Occupy ‘teach-in’ draws 100
While Occupy Wall Street protesters around the state face challenges to their encampments, a group of more than 100 students, Occupy Wall Street supporters and critics gathered at a Bowdoin College auditorium Tuesday to ask of the 10- week- old movement: What next?
After hearing perspectives from a panel of professors and activists, organizers opened the discussion to audience members seeking to understand and report on the movement that visiting professor and panelist Nicholas Toloudis said has no specific goals.
“It’s not a response to a specific bill or the budget or a specific policy or an individual person,” said Toloudis, who teaches a course on social movements. “ It’s an expression of frustration and resentment with the state of American democracy today.”
At the outset of the movement, Toloudis said, he did not expect that it would grow, and that he had “misgauged the degree of frustration in this country.”
“I’m thoroughly impressed with the degree to which I underestimated that frustration,” Toloudis said.
Panelists and audience members tussled with the question of how the movement should translate to economic policy, and critics in the audience raised concerns about the justice of placing a heavier tax burden on the nation’s top earners.
Professor Kristen R. Ghodsee, director of the Gender and Women’s Studies Department at Bowdoin College, reflected on what the protests had accomplished so far. Tuesday’s forum, she said, was one tangible result.
“ If this movement has accomplished anything, it’s teach- ins like this where there is an entire auditorium with people here talking about income inequality,” Ghodsee said. “It’s the first time in my 10 years at Bowdoin that this has happened.”
Ghodsee, who said she was an early observer of the movement and urged Bowdoin students to pay attention or become involved, said that the protesters have brought issues related to income inequality, banking regulations, taxation and free speech to the forefront of political discussions in America.
“ The Occupy Wall Street movement has brought attention to phenomena that are very recent,” leading to what she said is the “ pursuit of wealth for the few at the expense of the democratic rights of many.”
Ghodsee presented data from inequality.org, which show that after-tax income has increased significantly in the past four decades for those making more than $200,000, while showing much smaller increases and even decreases for the nation’s poorest residents.
In the same data from the period 1947 to 1979, Ghodsee said that incomes were growing evenly from the bottom 20 percent to the top 5 percent. “Where did that America go?” Ghodsee asked
Ghodsee said that the change is partly due to a steady decrease in tax rates since the Eisenhower administration, when she said the top rate was 91 percent.
“There were periods when there was a lot more redistribution going on,” Ghodsee said.
In part, she said, Bowdoin students should be concerned about the message of the movement as they enter a difficult economy and job market.
“It’s easy to wall yourself off from the reality because it doesn’t affect you directly ... yet,” Ghodsee said.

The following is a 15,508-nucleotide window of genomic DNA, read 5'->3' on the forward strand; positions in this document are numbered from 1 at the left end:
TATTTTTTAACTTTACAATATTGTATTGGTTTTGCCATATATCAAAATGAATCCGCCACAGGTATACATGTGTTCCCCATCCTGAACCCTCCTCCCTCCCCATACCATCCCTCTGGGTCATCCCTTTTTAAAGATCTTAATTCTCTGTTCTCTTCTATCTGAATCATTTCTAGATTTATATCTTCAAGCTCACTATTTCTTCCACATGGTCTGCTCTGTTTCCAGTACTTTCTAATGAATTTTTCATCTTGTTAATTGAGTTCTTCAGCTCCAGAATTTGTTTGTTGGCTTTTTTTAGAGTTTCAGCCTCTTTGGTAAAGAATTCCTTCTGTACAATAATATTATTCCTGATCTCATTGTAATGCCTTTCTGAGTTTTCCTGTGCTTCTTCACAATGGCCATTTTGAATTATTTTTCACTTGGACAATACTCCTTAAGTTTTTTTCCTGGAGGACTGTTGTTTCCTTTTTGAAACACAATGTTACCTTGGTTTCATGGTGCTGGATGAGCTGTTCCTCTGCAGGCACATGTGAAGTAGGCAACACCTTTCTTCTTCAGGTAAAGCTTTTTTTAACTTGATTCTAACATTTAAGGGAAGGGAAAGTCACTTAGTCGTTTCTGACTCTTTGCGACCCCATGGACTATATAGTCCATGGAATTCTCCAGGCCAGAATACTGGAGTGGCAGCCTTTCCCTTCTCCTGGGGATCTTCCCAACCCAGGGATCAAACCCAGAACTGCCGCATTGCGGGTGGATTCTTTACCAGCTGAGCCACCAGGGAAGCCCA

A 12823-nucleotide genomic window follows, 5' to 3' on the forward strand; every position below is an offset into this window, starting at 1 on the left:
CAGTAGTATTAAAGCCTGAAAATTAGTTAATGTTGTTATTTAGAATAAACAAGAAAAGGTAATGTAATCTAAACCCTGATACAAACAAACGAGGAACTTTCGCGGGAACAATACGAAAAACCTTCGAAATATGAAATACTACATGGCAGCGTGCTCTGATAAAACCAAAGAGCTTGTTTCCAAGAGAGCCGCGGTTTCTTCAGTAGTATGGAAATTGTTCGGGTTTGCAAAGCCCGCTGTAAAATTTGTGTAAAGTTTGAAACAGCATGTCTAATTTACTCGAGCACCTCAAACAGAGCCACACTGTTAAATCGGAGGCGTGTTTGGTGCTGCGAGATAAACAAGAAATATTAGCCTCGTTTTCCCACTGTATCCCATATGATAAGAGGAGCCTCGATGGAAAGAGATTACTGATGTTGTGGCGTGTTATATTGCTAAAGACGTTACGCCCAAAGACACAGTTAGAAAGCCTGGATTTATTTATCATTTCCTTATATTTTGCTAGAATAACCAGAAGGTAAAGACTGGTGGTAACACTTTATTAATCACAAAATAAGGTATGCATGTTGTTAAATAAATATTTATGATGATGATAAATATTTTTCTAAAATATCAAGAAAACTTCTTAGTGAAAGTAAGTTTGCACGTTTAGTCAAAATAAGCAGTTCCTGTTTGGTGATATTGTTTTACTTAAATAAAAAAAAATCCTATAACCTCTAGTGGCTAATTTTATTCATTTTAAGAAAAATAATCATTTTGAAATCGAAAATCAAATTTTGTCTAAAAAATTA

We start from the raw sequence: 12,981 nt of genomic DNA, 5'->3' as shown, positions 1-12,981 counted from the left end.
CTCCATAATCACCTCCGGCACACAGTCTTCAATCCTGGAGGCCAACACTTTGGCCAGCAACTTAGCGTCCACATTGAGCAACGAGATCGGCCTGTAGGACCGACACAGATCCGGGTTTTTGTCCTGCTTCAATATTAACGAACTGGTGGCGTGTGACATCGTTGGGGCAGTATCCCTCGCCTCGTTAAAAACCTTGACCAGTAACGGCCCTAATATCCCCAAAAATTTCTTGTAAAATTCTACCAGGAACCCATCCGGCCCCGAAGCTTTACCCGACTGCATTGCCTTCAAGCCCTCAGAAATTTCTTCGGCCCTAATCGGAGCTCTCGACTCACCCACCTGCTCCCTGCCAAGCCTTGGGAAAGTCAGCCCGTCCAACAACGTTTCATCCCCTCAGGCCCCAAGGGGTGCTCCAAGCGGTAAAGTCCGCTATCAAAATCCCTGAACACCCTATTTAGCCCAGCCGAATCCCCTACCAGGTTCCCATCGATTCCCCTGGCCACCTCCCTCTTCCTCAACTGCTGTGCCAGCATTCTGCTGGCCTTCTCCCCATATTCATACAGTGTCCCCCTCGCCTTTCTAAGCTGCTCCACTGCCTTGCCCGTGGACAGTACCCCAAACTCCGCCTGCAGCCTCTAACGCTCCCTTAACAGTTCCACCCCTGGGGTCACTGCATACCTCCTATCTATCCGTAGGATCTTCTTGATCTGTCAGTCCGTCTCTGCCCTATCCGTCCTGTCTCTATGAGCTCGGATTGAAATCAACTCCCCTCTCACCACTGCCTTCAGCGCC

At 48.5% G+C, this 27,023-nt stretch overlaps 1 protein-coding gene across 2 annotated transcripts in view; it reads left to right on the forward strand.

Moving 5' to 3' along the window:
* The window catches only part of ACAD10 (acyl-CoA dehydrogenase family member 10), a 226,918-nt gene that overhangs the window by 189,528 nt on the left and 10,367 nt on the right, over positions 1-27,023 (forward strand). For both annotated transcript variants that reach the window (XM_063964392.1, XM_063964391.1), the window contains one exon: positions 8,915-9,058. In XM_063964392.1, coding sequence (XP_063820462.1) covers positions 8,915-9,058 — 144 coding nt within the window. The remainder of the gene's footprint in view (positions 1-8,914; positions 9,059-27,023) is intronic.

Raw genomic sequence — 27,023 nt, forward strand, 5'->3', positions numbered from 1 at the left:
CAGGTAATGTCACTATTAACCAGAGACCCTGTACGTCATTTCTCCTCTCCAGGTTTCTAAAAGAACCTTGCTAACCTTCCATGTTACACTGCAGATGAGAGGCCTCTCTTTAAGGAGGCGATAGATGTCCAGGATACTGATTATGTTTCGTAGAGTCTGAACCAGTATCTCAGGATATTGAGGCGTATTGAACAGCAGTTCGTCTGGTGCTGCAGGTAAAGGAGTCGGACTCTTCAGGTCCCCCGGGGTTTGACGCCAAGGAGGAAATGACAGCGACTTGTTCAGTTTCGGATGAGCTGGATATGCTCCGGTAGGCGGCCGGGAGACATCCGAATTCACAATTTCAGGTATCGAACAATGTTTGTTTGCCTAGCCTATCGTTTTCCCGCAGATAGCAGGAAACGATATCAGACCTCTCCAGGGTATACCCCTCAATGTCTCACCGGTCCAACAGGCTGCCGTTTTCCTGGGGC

Robbie Benson, the student organizer of the event, said he was pleased with Tuesday’s turnout and hopes that it raised the level of awareness on campus.
Jerry Provencher, a Bath resident, said he has participated in the downtown Brunswick Occupy protests that began on Nov. 5. He said that the movement has been trying to find ways to extend its reach beyond the weekly demonstrations that take protesters from the Mall to the sidewalk in front of the downtown Bank of America branch.
“I thought this (forum) was very good,” Provencher said. “The goal is to raise awareness.”
Provencher said he was impressed with how the movement has grown and that “ two months ago, we might have had a handful of people here.”
“ The movement is growing,” Provencher said. “Even the president and the mainstream media are talking about it.”
Provencher said the forum was the most involvement he’s seen so far from students at the college.
As attendees exited the auditorium Tuesday night, Benson turned to panelist Lisa Savage, the Maine coordinator for the peace activist group Code Pink, with hopes for future collaboration.
“This is a beginning,” Benson said.
Benson said he plans to join the Brunswick protest Saturday morning.
Savage, who said she has visited five different Occupy encampments since the start of the movement in early September, said during Tuesday’s forum that the movement is encouraging.
“I’m sorry that there is so much economic distress, but it’s so encouraging that you can no longer fool people with entertainment and infotainment because there are parents who can’t afford to have their kids’ wisdom teeth taken out,” Savage said.
On Tuesday night, Savage showed footage she took Sunday of nine protesters who were arrested in Augusta after refusing to leave property outside of the Blaine House.
Savage said she spent Monday night in a teepee erected by the Penobscot Nation at the Occupy Augusta encampment, where protesters brokered a deal Monday, according to the Bangor Daily News, to continue its protest following the filing of a lawsuit in U.S. District Court.
On Tuesday, the Associated Press reported that the Occupy encampment in Portland had filed for a permit with the city to remain in Lincoln Park through the winter, and a Bangor Daily News report indicated that protesters in Bangor will consider leaving their encampment in Peirce Park at a meeting scheduled for Monday.